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View of the Westerchester Avenue station from the platform of the Whilock Avenue Station.

Just off the 6 train’s Whitlock Avenue station and along Concrete Plant Park up in the Bronx, lies a long-forgotten Cass Gilbert architectural gem: the abandoned Westchester Avenue Station, completed in 1908. Though the station is in plain sight from the outdoor exit at Whitlock, the Westchester station is almost so covered in unkempt vines and overgrowth– the kind of greenery only true abandonment allows to flourish– that it wouldn’t be unlikely for it to escape the eye.

However, it wasn’t all that long ago that the Westchester Avenue Station was a hot spot for bustling commuters on the New Haven Railroad also known as the NYW&B. Though the railroad would go bankrupt in 1937, stopping traffic through Westchester in 1931, the significance of Gilbert’s work on the Westchester station and the symbolism it holds for message of Gothic architecture lives on– even if it’s mostly covered in shrubbery.

In 1908, Gilbert– who had already earned a positive reputation and acclaim in New York for his design of the U.S. Custom House in Lower Manhattan– was commissioned to build the station along with twelve more for the railroad as well. Though Amtrak owns the station, the Westchester station along with the only other three from the project that have survived the test of time and years of neglect (Hunts Point Avenue, City Island and Morris Park) were all in extreme disrepair by 2009.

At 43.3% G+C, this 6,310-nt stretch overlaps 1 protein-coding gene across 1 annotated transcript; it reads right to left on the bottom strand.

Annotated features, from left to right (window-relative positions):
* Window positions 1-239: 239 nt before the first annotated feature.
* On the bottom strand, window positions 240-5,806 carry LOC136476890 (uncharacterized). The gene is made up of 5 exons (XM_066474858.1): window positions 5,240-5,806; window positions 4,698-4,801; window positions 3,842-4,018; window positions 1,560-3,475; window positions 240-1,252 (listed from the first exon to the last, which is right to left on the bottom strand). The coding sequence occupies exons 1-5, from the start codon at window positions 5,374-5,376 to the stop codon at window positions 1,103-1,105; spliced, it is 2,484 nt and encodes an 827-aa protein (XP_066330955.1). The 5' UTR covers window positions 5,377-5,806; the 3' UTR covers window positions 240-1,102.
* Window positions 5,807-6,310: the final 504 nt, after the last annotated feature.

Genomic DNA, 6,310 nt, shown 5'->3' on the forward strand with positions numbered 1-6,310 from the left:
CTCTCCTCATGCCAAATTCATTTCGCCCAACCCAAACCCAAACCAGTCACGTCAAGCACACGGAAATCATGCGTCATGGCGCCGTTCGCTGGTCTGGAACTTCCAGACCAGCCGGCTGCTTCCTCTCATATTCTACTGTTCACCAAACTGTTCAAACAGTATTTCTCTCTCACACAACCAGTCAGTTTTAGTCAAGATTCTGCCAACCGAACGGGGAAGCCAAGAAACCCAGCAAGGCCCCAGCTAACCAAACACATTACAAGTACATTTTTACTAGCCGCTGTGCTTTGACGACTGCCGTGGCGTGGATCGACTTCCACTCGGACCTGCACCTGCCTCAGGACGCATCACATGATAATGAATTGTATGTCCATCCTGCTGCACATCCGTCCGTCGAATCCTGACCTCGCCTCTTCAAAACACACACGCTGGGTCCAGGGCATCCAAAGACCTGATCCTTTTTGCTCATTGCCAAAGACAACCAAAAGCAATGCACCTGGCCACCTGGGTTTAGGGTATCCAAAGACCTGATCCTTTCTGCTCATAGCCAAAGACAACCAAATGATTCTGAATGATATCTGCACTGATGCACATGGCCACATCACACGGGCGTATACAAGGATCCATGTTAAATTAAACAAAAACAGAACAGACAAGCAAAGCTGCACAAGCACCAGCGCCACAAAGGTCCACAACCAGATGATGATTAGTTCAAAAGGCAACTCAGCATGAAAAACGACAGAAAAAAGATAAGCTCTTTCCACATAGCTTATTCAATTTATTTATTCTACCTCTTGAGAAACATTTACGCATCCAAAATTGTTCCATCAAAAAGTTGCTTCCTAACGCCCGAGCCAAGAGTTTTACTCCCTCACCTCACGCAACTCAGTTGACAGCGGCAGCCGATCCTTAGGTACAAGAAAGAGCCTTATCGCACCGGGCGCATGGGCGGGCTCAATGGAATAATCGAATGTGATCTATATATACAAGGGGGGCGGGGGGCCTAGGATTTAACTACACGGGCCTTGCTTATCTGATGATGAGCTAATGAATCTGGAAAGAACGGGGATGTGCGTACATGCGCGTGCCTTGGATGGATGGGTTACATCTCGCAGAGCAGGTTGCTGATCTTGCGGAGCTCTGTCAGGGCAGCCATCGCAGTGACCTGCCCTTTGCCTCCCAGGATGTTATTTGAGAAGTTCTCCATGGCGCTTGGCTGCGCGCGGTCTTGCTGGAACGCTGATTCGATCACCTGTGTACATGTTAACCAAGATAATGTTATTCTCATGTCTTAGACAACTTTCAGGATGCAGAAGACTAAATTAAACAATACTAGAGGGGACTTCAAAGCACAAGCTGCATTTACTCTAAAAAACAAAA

Since then, the Morris Park station has become in habited by a gun club and it was just announced this past month that plans have been made to make Hunts Point station a food hall. However, no such luck for revitalization has befallen Westchester yet, which remains on the New York Landmark Conservancy’s endangered buildings list.

Given Gilbert’s resume of works and accomplishments, the Westchester station probably doesn’t appear to be very significant. In reality, it actually marks an important time in Gilbert’s career as somewhat of a practice run or precursor of Gilbert’s style evolution. Many of the attributes that were a part of the initial Westchester Avenue station design would find themselves weaved into Gilbert’s design for the Woolworth Building when it started its building process just two years later in 1910.

Intricate detailing on the Westchester Avenue station prominent in both Gothic-style architecture and Gilbert’s design for the Woolworth Building.

The station is still quite the beauty despite being marked up with graffiti and sporting the remnants of the crumbling railroad track. Visible still is the design of the arched doorways and windows, the metal and dark-trim detailing decorating the peak, and a caduceus, which is the Greek and Roman mythological symbol for safe travels and was the emblem of the NYW&B.

A closer look at the glazed terra cotta panels that remain on the Westchester station.

Probably most architecturally and historically significant is the richly glazed terra cotta tiles and ornately designed panels and cut-outs which adorn, to this day, almost the entirely of the exterior of what was once the entrance to the station. Amazingly, despite having received zero maintenance, the glaze still remains on the panels and many of the intricate details are in tact as well. These features would then  become an essential part of the design for the the concept behind the Woolworth Building.